Some popular examples include:
The popular weigh scale blender is generally designed to be mounted on a process machine in order to minimize material handling prior to processing. But, in some cases, a floor stand is helpful to allow blending off the machine. Several models are available for use over barrels, gaylords or for automatic material removal by a conveying system employing a vacuum take-off box.
When installed away from the processing machine, a vacuum take-off box (also called a distribution box) may be employed below a floor stand to allow the supply of blended material to be generated by the demand of a conveying system, usually connected to a processing machine loader or receiver. This box may be equipped with one or several material outlets, and all may be connected to their own vacuum systems requiring the blended material. Typically, these probes, which come in different diameters for different size conveying systems, are air-to-material adjustable for the smoothest conveying performance.
Flow Control Valves:
Blenders that are situated on floor stands above open containers, often employ a valve below them to permit an adequate residence time for blending before the blended material is permitted to free-flow from the blender. These pneumatic gate valves hold back the material in the blending chamber until it is thoroughly mixed and then opens to release the blend to the vessel below.
Machine Mount Adaptors:
Blenders mounted to molding machine or extruder throats typically require the use of some form of adaptor plate or riser to accommodate differences in the base of the blender and the machine throat. These adaptors range from simple plates equipped with mating bolt hole patterns to risers that funnel a larger blender discharge opening down to a smaller machine inlet without allowing for ledges that can retard or even hold material, which can cause cross-contamination of materials when changing blends.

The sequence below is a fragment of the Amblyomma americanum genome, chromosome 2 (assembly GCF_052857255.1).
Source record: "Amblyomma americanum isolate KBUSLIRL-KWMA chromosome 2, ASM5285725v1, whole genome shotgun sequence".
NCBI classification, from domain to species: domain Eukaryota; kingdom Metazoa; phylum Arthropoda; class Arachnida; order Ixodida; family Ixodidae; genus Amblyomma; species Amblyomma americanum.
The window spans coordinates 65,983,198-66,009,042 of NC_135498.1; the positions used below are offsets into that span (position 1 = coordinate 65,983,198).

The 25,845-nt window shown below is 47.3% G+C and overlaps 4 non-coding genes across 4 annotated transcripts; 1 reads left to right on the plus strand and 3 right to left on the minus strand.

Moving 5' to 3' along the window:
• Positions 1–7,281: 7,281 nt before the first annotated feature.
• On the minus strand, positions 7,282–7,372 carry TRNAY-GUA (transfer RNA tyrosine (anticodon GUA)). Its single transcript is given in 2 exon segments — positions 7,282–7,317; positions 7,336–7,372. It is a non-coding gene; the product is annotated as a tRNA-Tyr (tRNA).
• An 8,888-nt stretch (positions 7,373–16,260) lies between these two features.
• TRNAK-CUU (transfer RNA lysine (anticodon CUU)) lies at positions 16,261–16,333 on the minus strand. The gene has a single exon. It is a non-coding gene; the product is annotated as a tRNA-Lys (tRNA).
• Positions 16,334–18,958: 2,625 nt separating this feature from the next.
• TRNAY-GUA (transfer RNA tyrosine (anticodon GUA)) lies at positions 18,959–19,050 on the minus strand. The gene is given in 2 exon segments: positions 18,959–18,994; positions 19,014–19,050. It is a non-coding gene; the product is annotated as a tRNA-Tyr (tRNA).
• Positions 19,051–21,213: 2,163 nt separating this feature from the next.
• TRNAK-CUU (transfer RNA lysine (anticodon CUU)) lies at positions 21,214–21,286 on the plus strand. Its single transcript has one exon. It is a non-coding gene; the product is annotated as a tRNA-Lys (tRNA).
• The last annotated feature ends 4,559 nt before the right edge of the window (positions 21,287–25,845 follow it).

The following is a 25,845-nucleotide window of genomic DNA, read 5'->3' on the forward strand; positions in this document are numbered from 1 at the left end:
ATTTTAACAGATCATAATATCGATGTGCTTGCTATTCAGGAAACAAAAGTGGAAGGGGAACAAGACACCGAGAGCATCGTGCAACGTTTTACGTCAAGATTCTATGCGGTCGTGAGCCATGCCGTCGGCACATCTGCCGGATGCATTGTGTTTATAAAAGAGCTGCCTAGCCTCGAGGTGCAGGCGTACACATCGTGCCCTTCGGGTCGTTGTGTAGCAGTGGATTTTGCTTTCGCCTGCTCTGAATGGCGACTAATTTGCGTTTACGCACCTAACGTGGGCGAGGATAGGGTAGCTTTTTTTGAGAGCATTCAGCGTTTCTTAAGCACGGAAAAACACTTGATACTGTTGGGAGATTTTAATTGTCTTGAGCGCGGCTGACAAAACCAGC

Supply Hopper Extensions:
Variations to the supply hoppers to accommodate extra capacity or just a change in the loading equipment are often required to appropriately match the needs of a standard blender to a specific application. In some cases, a whole new hopper may be fitted, but in other cases, a simple extension of that hopper will accommodate the need by simply providing extra material capacity and/or the needs of the device(s) to be fitted onto the supply hopper.
A surge hopper provides a reserve of blended material so that material can continue to be fed to the process in the event of a disruption of material flow to and through the blender. Similar in function to blenders fitted with a floor stand above a barrel or gaylord.
Low level Alarms:
The goal of processors employing blending systems is to provide a totally automatic blending system. The use of a low level alarm to assure an uninterrupted supply of materials to and through the blender is often a high value investment. These alarms will monitor and alert the operator in the event of any lack of material flow, before or after the blending process so that process material flow is never interrupted. Problems can be addressed in advance of process interruption, depending upon where the low level signaling devices are located.
Spare Material Supply Hoppers: